Moody's Investors Service called the drop in Facebook's share price a "credit negative development" in the wake of a Legislative Analyst's Office report last week on how the company's stock value could impact the state budget.
Facebook closed Monday at $21.92 per share, up from last week, but still 37 percent below the $35 price that state budget writers are counting on when a big round of insider transactions occur in November. The Analyst's Office said last week that if the stock price remains significantly below that $35 mark, the state could miss "hundreds of millions" in tax revenues that it has forecast in the first budget cycle since the Menlo Park company went public in May.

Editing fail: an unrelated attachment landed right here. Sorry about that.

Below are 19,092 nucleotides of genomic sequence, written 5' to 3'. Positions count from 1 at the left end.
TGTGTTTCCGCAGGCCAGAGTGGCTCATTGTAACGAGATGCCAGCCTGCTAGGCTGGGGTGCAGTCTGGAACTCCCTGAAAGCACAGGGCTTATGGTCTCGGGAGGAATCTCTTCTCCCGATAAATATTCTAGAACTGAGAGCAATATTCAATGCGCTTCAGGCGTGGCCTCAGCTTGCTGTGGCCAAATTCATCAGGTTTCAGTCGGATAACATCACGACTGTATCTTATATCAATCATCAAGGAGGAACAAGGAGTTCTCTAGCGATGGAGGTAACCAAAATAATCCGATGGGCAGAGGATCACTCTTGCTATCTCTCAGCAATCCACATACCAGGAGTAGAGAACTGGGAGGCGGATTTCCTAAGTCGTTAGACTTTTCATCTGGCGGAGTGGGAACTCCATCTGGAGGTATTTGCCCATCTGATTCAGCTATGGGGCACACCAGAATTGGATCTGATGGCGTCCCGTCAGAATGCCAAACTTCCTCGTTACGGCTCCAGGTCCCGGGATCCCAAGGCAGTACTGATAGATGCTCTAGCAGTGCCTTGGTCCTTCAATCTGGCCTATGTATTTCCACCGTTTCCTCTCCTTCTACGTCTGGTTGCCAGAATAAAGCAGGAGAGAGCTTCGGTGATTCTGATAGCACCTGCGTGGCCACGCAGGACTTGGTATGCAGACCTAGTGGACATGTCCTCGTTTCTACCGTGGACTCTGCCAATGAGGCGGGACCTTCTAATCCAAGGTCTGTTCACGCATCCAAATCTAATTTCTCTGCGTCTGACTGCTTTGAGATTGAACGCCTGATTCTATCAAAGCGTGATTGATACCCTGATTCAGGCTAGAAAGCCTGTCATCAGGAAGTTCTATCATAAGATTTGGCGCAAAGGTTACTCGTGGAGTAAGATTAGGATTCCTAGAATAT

Both the LAO and Moody's noted that even a drop of that size would be less than 1 percent of the state's $91.3 billion general fund budget. And should the share price rise or other income streams strengthen, the state could overcome a stock malaise from the social media giant.
Moody's spokesman David Jacobson said the current share price has no bearing now on the state's A1 stable credit rating, currently second-worst in the nation behind Illinois according to Moody's. But he said a low stock price in November could have a negative effect on the state's credit rating.
"California's personal income tax revenue tends to be volatile because it relies heavily on top earners and those with high capital gains income," Moody's wrote in an update. "At 10.3 percent, the state's top rate for personal income taxes is one of the highest in the country and the state taxes capital gains at the same rate."